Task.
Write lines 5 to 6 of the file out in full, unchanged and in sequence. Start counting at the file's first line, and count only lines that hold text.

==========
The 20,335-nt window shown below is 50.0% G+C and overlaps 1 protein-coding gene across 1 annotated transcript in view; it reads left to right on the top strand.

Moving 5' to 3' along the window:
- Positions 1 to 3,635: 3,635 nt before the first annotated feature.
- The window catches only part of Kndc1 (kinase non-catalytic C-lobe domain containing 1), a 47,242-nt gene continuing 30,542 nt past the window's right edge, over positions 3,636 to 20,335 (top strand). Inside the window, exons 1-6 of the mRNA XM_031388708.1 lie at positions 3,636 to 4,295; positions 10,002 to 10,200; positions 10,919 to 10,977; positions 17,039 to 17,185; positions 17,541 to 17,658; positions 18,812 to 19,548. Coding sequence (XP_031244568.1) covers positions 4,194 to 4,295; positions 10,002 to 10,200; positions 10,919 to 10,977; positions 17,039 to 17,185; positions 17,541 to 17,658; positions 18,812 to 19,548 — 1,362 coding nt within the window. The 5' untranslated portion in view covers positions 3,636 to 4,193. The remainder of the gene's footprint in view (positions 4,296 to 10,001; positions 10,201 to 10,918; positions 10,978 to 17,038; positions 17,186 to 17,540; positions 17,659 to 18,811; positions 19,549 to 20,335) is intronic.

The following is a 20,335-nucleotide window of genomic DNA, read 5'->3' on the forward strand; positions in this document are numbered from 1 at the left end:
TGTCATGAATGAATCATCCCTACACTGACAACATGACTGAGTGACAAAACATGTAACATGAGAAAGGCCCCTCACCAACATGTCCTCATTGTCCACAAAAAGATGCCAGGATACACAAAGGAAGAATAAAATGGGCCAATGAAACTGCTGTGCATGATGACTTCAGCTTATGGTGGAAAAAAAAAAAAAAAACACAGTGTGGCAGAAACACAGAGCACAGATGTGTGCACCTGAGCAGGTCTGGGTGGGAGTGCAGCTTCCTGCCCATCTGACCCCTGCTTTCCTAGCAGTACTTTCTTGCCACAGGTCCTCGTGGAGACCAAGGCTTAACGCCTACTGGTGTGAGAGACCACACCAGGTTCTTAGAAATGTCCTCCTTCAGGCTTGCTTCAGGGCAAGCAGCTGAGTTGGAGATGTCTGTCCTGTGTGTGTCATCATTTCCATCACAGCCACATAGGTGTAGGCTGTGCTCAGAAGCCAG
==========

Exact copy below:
The following is a 20,335-nucleotide window of genomic DNA, read 5'->3' on the forward strand; positions in this document are numbered from 1 at the left end:
TGTCATGAATGAATCATCCCTACACTGACAACATGACTGAGTGACAAAACATGTAACATGAGAAAGGCCCCTCACCAACATGTCCTCATTGTCCACAAAAAGATGCCAGGATACACAAAGGAAGAATAAAATGGGCCAATGAAACTGCTGTGCATGATGACTTCAGCTTATGGTGGAAAAAAAAAAAAAAAACACAGTGTGGCAGAAACACAGAGCACAGATGTGTGCACCTGAGCAGGTCTGGGTGGGAGTGCAGCTTCCTGCCCATCTGACCCCTGCTTTCCTAGCAGTACTTTCTTGCCACAGGTCCTCGTGGAGACCAAGGCTTAACGCCTACTGGTGTGAGAGACCACACCAGGTTCTTAGAAATGTCCTCCTTCAGGCTTGCTTCAGGGCAAGCAGCTGAGTTGGAGATGTCTGTCCTGTGTGTGTCATCATTTCCATCACAGCCACATAGGTGTAGGCTGTGCTCAGAAGCCAG